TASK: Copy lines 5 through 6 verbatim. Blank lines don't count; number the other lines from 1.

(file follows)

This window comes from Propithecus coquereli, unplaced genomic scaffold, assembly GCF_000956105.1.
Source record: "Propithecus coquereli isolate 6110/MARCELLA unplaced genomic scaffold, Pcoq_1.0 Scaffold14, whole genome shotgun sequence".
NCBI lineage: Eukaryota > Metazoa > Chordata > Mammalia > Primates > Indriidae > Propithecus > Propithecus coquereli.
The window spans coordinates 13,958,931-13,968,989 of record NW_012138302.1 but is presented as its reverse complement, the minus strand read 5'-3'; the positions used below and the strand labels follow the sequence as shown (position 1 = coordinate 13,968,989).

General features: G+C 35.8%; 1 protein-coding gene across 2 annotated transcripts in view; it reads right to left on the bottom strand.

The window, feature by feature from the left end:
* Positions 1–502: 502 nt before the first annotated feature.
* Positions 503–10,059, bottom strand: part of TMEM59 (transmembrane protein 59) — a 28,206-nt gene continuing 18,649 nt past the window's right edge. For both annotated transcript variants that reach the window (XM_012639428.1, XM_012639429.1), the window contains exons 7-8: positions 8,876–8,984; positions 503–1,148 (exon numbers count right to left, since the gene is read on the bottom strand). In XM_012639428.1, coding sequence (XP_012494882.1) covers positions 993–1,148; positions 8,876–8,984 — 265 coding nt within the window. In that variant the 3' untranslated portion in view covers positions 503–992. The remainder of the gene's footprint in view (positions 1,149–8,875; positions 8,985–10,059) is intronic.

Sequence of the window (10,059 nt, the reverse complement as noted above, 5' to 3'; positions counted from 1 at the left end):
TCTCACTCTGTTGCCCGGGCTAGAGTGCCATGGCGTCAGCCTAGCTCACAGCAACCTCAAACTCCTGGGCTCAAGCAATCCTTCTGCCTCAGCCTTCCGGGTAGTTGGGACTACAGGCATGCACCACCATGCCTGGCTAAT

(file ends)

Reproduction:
General features: G+C 35.8%; 1 protein-coding gene across 2 annotated transcripts in view; it reads right to left on the bottom strand.

The window, feature by feature from the left end: